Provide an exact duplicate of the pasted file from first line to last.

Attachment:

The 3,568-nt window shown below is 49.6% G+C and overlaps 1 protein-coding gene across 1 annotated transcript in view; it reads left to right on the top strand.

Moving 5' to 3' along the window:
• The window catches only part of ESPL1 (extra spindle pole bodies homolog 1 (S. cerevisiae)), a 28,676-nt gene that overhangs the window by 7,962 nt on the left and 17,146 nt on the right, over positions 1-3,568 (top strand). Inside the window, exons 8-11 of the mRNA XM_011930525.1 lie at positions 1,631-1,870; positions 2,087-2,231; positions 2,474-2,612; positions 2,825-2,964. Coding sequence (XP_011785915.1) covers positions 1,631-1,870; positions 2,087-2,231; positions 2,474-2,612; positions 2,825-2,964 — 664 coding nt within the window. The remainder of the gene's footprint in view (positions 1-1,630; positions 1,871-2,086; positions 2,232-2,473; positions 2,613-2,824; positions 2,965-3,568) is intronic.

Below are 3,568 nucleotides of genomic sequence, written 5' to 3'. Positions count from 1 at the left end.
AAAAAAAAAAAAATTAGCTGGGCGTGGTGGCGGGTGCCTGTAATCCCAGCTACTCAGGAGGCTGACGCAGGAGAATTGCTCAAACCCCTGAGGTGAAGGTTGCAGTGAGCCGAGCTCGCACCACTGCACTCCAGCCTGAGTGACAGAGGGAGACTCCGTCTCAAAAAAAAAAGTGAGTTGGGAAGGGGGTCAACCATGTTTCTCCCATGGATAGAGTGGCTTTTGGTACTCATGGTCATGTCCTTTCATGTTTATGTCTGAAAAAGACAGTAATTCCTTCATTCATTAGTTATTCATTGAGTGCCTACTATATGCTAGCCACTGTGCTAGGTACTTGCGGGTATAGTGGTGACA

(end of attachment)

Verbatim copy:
The 3,568-nt window shown below is 49.6% G+C and overlaps 1 protein-coding gene across 1 annotated transcript in view; it reads left to right on the top strand.

Moving 5' to 3' along the window:
• The window catches only part of ESPL1 (extra spindle pole bodies homolog 1 (S. cerevisiae)), a 28,676-nt gene that overhangs the window by 7,962 nt on the left and 17,146 nt on the right, over positions 1-3,568 (top strand). Inside the window, exons 8-11 of the mRNA XM_011930525.1 lie at positions 1,631-1,870; positions 2,087-2,231; positions 2,474-2,612; positions 2,825-2,964. Coding sequence (XP_011785915.1) covers positions 1,631-1,870; positions 2,087-2,231; positions 2,474-2,612; positions 2,825-2,964 — 664 coding nt within the window. The remainder of the gene's footprint in view (positions 1-1,630; positions 1,871-2,086; positions 2,232-2,473; positions 2,613-2,824; positions 2,965-3,568) is intronic.

Below are 3,568 nucleotides of genomic sequence, written 5' to 3'. Positions count from 1 at the left end.
AAAAAAAAAAAAATTAGCTGGGCGTGGTGGCGGGTGCCTGTAATCCCAGCTACTCAGGAGGCTGACGCAGGAGAATTGCTCAAACCCCTGAGGTGAAGGTTGCAGTGAGCCGAGCTCGCACCACTGCACTCCAGCCTGAGTGACAGAGGGAGACTCCGTCTCAAAAAAAAAAGTGAGTTGGGAAGGGGGTCAACCATGTTTCTCCCATGGATAGAGTGGCTTTTGGTACTCATGGTCATGTCCTTTCATGTTTATGTCTGAAAAAGACAGTAATTCCTTCATTCATTAGTTATTCATTGAGTGCCTACTATATGCTAGCCACTGTGCTAGGTACTTGCGGGTATAGTGGTGACA